27 September 2018 Engineering

How to Build Application Search with React and Elastic App Search

By Kellen EvanJason Stoltzfus

When a user searches for something they want to receive relevant results. But relevant results are only part of what will win over a visitor; their search should also feel good. Search should be fast, react to input, and feel intelligent and effective.

This tutorial will teach you about application search by demonstrating how to build a fluid and robust search experience using React and the Elastic App Search JavaScript client. In the end, you will have a good-looking, relevant, React-ified application that will allow you to search over various npm packages in real-time with sorting by facets and the state maintained as part of the URI.

The completed code can be found on GitHub.

The live sample application can be found at http://packagehunt.swiftype.info/.

Requirements

To proceed, you will need to have the following...

  1. A recent version of Node.js.
  2. A recent version of npm.
  3. An Elastic App Search Service account or active 14-day free trial.
  4. About 30 minutes.

App Search, An Introduction

Applications are built around data. Facebook exploded into our social circles by presenting 'friend' data in an interesting way. eBay started as the most streamlined way of finding and buying used goods. Wikipedia made it easy for readers to learn about... well, everything!

Applications exist to solve data problems. In this effort, search is an essential companion. If it is a major application, a key part of its offering will be search: finding friends, products, conversations, or articles. The larger and more interesting the dataset, the more popular the application will be — especially if search is relevant and rewarding.

Elastic App Search is built on top of Elasticsearch, an open source, distributed, RESTful search engine. With Elastic App Search, developers receive access to a robust set of API endpoints optimized to handle premium application search use cases.

Start Your Engines

To begin, create an Engine within App Search.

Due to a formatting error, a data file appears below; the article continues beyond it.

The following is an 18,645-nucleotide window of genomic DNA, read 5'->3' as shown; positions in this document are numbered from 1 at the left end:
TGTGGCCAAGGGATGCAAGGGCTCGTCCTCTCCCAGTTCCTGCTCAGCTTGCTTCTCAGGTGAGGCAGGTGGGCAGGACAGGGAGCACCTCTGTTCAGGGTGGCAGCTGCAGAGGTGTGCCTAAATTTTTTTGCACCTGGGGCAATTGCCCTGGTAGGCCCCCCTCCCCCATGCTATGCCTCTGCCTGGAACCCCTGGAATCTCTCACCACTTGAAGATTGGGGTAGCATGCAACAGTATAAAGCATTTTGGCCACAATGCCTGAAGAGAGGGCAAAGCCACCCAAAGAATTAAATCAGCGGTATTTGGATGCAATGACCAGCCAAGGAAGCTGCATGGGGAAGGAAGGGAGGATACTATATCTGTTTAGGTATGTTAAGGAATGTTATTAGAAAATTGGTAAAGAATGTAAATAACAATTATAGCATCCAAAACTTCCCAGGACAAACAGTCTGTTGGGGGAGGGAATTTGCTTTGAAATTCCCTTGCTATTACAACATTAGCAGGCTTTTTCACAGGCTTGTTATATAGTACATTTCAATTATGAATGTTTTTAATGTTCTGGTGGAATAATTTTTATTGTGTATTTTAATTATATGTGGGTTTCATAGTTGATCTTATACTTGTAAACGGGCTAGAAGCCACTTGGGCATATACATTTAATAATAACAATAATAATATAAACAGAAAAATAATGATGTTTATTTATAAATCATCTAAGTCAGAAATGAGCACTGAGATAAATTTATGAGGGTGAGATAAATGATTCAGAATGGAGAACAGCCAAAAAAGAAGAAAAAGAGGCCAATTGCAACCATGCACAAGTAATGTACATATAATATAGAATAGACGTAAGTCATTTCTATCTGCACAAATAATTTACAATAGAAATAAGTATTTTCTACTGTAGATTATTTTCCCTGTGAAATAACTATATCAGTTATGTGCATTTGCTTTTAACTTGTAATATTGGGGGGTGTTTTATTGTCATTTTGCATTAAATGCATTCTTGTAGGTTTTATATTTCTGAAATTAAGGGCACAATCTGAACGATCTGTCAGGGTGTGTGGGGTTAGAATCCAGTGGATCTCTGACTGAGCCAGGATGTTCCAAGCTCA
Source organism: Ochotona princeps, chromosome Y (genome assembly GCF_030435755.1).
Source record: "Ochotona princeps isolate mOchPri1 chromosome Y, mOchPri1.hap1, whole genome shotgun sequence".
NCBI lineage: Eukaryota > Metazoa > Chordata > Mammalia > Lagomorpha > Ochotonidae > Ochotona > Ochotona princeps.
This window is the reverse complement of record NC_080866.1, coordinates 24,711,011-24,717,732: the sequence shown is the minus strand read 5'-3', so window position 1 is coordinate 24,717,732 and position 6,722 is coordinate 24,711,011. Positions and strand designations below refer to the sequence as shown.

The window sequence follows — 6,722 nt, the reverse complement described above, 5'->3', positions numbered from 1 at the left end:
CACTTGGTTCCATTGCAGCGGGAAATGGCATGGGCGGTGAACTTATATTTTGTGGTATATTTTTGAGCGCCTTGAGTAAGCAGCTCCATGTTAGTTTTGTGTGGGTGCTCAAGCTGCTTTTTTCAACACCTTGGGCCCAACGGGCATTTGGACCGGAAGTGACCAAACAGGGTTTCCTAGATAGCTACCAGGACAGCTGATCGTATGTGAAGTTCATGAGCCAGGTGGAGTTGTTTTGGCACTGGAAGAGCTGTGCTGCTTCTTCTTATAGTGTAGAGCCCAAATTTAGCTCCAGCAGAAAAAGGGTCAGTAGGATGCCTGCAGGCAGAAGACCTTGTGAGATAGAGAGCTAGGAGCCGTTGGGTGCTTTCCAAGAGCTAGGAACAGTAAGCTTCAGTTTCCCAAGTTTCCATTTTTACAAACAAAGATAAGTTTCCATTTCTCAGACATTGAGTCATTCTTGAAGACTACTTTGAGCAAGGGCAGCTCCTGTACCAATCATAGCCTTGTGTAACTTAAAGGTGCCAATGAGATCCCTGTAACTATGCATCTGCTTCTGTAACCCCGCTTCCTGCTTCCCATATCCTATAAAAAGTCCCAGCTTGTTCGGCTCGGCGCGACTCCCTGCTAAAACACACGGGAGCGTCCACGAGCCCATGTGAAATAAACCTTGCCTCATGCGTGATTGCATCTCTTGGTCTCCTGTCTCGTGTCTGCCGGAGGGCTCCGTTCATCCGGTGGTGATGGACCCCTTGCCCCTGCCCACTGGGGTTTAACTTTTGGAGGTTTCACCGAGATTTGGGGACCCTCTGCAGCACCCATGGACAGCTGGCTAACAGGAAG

An Engine ingests objects for indexing. An object is your data; it is the friend profile, the product, or the wiki-page. Once data is ingested into App Search, it is indexed against a flexible schema and optimized for search. From there, we can leverage different client libraries in order to craft an enjoyable search experience.

For this example, we will call our Engine: node-modules.

Once the Engine has been created, we will need three things from the Credentials page:

  1. The Host Identifier, prefixed with host-
  2. A Private API Key, prefixed with private-
  3. A Public Search Key, prefixed with search-

With that, we may clone the project, enter the directory, checkout the starter branch, then run an npm install:

$ git clone https://github.com/swiftype/app-search-demo-react.git
$ cd react-tutorial && git checkout starter && npm install

Great — we have an application primed and ready. But to search requires data...

Ingestion ~

In most cases, your objects would live within a database or a back-end API. Given that this is an example, we will use a static .json file. The repository contains two scripts: init-data.js and index-data.js. The former is a scraper which was used to acquire well-formatted node-module data from npm. The data exists within the node-modules.json file. The latter is an indexer which will ingest that data into your App Search Engine for indexing.